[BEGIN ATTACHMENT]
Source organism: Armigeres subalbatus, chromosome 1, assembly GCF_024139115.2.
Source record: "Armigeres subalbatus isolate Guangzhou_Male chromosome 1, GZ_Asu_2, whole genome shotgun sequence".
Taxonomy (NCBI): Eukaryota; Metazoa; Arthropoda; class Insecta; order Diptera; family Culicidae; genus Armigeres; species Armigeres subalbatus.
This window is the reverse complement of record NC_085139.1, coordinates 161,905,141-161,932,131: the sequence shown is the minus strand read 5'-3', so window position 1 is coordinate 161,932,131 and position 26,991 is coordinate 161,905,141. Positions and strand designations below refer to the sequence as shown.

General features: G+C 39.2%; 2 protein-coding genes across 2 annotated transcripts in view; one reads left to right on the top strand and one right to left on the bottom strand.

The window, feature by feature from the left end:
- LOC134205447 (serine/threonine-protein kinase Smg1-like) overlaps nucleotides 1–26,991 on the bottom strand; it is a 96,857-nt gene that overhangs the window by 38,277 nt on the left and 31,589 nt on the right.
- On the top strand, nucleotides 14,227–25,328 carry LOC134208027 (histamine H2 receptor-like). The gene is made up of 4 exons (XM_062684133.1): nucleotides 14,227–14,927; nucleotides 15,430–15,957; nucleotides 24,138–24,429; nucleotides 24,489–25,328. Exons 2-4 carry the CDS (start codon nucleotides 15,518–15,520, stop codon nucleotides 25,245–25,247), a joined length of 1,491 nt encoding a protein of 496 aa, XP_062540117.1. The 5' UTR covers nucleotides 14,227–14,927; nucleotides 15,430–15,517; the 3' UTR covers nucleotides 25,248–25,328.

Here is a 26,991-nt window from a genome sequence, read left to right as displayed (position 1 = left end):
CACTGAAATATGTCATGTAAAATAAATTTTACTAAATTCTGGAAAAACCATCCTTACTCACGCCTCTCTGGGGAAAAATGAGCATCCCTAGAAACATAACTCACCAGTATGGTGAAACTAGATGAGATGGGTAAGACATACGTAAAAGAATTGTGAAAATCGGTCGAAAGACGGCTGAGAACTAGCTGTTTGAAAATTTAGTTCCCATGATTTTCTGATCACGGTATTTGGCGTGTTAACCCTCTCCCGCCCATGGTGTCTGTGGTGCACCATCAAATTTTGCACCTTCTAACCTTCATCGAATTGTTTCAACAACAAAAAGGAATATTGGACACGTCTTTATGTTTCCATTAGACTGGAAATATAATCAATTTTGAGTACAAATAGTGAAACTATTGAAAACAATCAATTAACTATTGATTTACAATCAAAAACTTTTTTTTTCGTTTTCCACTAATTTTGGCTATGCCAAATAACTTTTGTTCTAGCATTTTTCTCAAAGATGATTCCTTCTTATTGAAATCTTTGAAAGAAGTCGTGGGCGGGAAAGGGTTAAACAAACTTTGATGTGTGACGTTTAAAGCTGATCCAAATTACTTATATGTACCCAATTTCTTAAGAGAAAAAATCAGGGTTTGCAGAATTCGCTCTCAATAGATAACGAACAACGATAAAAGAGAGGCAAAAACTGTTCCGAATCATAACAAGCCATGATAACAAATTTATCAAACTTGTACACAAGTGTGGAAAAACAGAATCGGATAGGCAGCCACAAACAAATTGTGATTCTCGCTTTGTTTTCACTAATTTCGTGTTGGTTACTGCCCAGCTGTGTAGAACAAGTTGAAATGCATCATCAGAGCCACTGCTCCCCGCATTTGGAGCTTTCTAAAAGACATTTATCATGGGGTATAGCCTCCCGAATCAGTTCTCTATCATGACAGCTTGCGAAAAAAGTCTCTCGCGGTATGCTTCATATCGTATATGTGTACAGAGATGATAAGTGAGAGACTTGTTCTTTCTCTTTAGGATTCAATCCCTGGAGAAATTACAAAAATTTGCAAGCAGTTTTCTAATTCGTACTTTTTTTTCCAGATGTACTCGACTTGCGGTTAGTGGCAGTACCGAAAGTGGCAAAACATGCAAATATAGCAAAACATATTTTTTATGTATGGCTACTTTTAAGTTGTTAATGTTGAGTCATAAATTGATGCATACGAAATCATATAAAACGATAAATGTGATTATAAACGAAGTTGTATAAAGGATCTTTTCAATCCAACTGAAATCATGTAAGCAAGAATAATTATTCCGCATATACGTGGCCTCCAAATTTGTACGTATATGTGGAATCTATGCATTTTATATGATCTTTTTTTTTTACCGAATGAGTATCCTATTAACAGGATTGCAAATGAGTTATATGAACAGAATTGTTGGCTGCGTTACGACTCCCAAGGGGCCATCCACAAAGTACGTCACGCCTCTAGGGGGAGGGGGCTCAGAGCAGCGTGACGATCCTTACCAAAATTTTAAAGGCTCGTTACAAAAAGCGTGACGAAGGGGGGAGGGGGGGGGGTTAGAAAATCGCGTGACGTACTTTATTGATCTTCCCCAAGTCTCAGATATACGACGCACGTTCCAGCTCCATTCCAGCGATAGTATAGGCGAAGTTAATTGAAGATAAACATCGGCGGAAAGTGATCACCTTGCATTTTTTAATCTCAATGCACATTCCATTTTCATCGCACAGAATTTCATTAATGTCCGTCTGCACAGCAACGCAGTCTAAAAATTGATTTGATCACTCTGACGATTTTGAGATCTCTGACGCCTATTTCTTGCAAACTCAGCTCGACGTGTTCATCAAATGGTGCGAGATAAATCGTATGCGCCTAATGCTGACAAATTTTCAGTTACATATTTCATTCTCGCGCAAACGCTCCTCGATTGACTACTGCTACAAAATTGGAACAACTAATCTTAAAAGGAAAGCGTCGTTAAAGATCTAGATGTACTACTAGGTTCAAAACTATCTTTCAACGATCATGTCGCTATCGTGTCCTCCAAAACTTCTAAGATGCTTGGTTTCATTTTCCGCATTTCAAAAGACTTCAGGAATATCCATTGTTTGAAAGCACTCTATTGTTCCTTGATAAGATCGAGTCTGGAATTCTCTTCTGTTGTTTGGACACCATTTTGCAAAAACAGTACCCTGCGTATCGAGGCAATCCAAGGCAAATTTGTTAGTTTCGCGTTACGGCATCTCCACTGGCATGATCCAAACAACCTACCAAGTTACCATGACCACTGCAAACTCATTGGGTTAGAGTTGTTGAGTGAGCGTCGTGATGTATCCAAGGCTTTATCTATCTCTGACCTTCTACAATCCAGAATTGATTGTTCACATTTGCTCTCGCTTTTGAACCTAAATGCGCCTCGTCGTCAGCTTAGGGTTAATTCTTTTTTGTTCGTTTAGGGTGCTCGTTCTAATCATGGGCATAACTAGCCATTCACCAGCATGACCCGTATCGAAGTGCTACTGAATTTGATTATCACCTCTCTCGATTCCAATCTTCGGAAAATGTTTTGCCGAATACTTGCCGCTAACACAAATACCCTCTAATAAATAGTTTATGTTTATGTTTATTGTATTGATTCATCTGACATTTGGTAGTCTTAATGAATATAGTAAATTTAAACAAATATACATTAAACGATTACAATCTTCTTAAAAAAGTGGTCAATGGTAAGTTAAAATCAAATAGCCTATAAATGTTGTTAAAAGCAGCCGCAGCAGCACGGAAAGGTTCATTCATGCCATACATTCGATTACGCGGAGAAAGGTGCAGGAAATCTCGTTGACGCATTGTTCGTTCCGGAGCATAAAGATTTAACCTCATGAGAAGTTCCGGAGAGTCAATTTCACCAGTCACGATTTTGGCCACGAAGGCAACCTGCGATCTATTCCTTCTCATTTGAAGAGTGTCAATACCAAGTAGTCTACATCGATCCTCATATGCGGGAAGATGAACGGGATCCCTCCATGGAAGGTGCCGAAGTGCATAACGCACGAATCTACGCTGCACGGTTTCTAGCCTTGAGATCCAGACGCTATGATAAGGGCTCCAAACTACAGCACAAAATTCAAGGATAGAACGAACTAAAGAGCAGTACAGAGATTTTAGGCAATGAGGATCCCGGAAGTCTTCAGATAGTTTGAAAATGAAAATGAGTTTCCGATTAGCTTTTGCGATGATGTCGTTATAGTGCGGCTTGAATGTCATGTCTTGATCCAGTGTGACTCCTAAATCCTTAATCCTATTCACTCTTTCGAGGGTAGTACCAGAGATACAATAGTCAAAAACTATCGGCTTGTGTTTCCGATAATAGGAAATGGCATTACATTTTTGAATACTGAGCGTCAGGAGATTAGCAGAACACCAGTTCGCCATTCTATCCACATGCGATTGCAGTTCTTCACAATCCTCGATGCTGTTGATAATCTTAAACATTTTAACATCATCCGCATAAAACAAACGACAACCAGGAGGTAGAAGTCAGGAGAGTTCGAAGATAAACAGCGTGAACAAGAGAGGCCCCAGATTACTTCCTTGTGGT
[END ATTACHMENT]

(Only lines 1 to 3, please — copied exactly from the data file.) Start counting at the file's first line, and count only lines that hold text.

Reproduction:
Source organism: Armigeres subalbatus, chromosome 1, assembly GCF_024139115.2.
Source record: "Armigeres subalbatus isolate Guangzhou_Male chromosome 1, GZ_Asu_2, whole genome shotgun sequence".
Taxonomy (NCBI): Eukaryota; Metazoa; Arthropoda; class Insecta; order Diptera; family Culicidae; genus Armigeres; species Armigeres subalbatus.